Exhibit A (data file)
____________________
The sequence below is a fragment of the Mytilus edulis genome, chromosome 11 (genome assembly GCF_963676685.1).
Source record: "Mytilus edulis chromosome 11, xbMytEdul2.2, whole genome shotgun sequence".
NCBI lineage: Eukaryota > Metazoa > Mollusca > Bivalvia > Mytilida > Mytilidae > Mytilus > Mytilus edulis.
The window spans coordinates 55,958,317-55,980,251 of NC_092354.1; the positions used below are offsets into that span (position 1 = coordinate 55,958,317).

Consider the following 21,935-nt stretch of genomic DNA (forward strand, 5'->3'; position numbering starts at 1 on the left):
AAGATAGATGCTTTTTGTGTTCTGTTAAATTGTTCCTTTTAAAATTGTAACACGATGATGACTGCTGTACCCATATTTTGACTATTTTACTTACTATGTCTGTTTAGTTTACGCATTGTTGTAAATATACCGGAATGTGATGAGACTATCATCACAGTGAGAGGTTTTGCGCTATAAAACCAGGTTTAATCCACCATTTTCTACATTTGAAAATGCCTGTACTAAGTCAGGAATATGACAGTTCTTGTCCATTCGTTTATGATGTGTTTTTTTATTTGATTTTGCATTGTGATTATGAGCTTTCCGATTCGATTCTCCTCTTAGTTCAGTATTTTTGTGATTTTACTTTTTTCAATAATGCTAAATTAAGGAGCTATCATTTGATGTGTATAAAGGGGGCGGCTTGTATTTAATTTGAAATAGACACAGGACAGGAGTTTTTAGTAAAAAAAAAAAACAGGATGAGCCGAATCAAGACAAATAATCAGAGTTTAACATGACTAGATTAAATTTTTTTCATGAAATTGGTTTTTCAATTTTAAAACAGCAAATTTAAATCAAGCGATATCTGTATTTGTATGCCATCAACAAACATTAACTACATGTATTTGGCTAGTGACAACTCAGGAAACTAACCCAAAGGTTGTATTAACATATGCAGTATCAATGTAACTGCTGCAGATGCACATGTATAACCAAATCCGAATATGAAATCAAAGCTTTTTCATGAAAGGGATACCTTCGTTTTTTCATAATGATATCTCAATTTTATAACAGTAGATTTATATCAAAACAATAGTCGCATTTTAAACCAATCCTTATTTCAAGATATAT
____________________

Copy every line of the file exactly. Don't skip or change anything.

The sequence below is a fragment of the Mytilus edulis genome, chromosome 11 (genome assembly GCF_963676685.1).
Source record: "Mytilus edulis chromosome 11, xbMytEdul2.2, whole genome shotgun sequence".
NCBI lineage: Eukaryota > Metazoa > Mollusca > Bivalvia > Mytilida > Mytilidae > Mytilus > Mytilus edulis.
The window spans coordinates 55,958,317-55,980,251 of NC_092354.1; the positions used below are offsets into that span (position 1 = coordinate 55,958,317).

Consider the following 21,935-nt stretch of genomic DNA (forward strand, 5'->3'; position numbering starts at 1 on the left):
AAGATAGATGCTTTTTGTGTTCTGTTAAATTGTTCCTTTTAAAATTGTAACACGATGATGACTGCTGTACCCATATTTTGACTATTTTACTTACTATGTCTGTTTAGTTTACGCATTGTTGTAAATATACCGGAATGTGATGAGACTATCATCACAGTGAGAGGTTTTGCGCTATAAAACCAGGTTTAATCCACCATTTTCTACATTTGAAAATGCCTGTACTAAGTCAGGAATATGACAGTTCTTGTCCATTCGTTTATGATGTGTTTTTTTATTTGATTTTGCATTGTGATTATGAGCTTTCCGATTCGATTCTCCTCTTAGTTCAGTATTTTTGTGATTTTACTTTTTTCAATAATGCTAAATTAAGGAGCTATCATTTGATGTGTATAAAGGGGGCGGCTTGTATTTAATTTGAAATAGACACAGGACAGGAGTTTTTAGTAAAAAAAAAAAACAGGATGAGCCGAATCAAGACAAATAATCAGAGTTTAACATGACTAGATTAAATTTTTTTCATGAAATTGGTTTTTCAATTTTAAAACAGCAAATTTAAATCAAGCGATATCTGTATTTGTATGCCATCAACAAACATTAACTACATGTATTTGGCTAGTGACAACTCAGGAAACTAACCCAAAGGTTGTATTAACATATGCAGTATCAATGTAACTGCTGCAGATGCACATGTATAACCAAATCCGAATATGAAATCAAAGCTTTTTCATGAAAGGGATACCTTCGTTTTTTCATAATGATATCTCAATTTTATAACAGTAGATTTATATCAAAACAATAGTCGCATTTTAAACCAATCCTTATTTCAAGATATAT